Asbestos Survey Cost

Before asbestos can be removed a survey must be completed to assess the risk of the works and type of asbestos that requires removal. This survey can cost between £250 and £1000 depending on the size of the property and how severely the asbestos has degraded.

Asbestos Removal Cost

Asbestos Asbestos removal can cost anywhere between £130 - £190 per meter squared. Prices will vary depending on which part of the country you are located and the level of risk involved with removing the contaminated materials.

Asbestos Capsulation Cost

Some companies also offer asbestos encapsulation which can be a cost effective alternate way to stop the asbestos fibres from spreading. This method can be a lot cheaper costing roughly £30 per meter squared of asbestos capsulation.


Asbestos Removal Grants

There are currently no asbestos removal grants available in the UK. The previous national grant scheme had funding for the removal of asbestos roofs but has since been discontinued.

Alternative Funding

The Land Remediation Relief Scheme provides a deduction from corporation tax where land or business owners have had to remove harmful substances from the premises in order to keep people safe.

This scheme began in 2009 and offers 2 incentives:

  • 100% corporation tax reduction (relating to the purchase or the land).

  • A 50% reduction for expenses relating to the clean-up of the land. 


Types of Asbestos that can be Disposed in Landfill

There are a lot of materials that contain asbestos but not all of them can be buried in landfill, here is a list of different asbestos products that can be taken to a licenced landfill site:

  1. Asbestos Cement Products: This includes corrugated sheets commonly used on roof sheets, flat sheets for walls and ceilings, and water or drainage pipes many of which are contained in concrete.

  2. Asbestos Insulation Board (AIB): Used in ceiling tiles, wall panels, and partitions.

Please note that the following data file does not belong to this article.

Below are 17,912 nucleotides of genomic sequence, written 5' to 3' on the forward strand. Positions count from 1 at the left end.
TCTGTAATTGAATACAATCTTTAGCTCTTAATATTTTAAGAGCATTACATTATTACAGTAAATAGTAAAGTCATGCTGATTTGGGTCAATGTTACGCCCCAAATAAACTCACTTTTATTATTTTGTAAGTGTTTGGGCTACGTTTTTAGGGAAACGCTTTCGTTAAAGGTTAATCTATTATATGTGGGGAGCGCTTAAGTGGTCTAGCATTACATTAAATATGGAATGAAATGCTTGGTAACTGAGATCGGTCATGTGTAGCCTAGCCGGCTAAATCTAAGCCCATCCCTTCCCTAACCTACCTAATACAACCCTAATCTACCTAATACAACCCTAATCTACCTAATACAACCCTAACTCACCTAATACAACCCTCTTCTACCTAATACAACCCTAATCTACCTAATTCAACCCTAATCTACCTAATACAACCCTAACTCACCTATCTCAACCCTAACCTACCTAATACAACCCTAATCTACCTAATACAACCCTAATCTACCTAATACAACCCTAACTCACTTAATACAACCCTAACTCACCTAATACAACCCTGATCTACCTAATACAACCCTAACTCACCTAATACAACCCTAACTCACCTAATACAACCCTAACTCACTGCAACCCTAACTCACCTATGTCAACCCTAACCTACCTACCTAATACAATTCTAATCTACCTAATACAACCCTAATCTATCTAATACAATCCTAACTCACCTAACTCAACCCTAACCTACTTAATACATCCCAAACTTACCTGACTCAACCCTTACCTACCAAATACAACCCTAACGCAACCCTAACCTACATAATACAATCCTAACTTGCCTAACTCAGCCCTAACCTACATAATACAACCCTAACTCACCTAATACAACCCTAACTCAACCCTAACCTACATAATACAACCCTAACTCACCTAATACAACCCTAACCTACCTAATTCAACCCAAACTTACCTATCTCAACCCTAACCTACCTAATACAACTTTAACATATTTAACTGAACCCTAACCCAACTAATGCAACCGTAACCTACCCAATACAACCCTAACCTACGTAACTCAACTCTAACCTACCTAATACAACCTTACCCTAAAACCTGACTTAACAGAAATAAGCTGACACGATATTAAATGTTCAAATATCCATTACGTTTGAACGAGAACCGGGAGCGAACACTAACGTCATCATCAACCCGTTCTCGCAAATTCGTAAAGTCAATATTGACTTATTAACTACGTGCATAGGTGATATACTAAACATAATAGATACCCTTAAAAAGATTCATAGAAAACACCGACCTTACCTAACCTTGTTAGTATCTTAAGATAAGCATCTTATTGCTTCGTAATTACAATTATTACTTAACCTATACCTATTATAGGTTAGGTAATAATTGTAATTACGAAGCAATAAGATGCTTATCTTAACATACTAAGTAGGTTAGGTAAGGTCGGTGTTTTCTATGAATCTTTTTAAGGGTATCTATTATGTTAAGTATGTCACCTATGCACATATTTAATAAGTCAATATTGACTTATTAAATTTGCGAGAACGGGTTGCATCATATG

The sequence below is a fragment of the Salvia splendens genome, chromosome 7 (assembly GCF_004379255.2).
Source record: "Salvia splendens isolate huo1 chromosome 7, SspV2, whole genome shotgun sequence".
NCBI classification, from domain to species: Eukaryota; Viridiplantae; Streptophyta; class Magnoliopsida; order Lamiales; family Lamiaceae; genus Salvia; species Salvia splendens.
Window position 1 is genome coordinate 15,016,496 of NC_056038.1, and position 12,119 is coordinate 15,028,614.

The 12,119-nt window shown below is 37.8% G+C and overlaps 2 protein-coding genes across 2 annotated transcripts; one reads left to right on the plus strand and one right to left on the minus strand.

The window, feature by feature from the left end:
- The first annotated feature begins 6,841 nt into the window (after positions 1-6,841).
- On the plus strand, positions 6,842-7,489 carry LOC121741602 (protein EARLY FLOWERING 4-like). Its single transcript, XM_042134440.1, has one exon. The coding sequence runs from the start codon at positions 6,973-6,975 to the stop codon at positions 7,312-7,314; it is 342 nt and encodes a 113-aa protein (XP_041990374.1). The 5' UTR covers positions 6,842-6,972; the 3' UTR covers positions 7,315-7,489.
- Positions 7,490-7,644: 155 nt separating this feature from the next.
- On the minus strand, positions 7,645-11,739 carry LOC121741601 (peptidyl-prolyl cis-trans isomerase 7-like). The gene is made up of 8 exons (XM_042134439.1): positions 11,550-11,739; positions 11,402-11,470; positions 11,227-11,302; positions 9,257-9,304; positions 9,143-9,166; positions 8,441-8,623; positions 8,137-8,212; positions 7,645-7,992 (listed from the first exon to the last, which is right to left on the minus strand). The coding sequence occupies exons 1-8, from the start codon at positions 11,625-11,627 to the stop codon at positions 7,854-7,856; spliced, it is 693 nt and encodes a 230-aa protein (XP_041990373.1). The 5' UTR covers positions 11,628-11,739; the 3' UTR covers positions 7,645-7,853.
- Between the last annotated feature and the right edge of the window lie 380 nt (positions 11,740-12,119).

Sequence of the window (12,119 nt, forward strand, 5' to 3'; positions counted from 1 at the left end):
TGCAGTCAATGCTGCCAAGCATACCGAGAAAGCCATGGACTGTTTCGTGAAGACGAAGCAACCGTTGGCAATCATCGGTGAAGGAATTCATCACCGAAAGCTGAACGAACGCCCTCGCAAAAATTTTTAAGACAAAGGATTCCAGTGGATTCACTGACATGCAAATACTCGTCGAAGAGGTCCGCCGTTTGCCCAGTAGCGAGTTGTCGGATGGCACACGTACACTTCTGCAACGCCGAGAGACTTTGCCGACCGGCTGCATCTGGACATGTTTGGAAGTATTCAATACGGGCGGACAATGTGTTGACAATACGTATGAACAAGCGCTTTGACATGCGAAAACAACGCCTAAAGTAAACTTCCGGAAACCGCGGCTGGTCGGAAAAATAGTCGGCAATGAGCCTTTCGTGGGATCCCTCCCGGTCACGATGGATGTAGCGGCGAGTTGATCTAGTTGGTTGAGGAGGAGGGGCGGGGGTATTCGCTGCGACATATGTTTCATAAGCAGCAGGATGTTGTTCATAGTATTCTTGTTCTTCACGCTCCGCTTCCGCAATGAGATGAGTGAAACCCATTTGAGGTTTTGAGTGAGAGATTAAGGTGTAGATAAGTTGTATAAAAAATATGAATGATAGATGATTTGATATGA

3. Floor Tiles: Vinyl or thermoplastic tiles containing asbestos.

  4. Textiles and Composites: Includes old fire blankets, curtains, or ropes that contain asbestos fibres.

  5. Sprayed Coatings: Sprayed asbestos used for fire protection on structural beams or for insulation.

  6. Asbestos-Containing Felt and Paper Products: Used in some roofing and insulation materials.

  7. Other Insulating Materials: Such as loose-fill insulation, pipe lagging, and spray-on insulation.


asbestos signage warning of hazards present

Asbestos Signage

When removing or working around asbestos proper signage is essential to keep workers safe. Signage is important when removing asbestos as it keeps people aware that a hazard is present.

Signage can be used when removing asbestos on site to keep an area cordoned off and make nearby workers aware of the danger that is present. This ensures that people nearby know to either put on the correct PPE or not enter the hazardous area.


Asbestos Testing

There are a few different methods used to test asbestos, the process of sampling, preparation and analysis should be carried out by a licenced professional as there are a some variations in this process.

1. Sample Collection

Samples of asbestos can be collected through 2 different methods: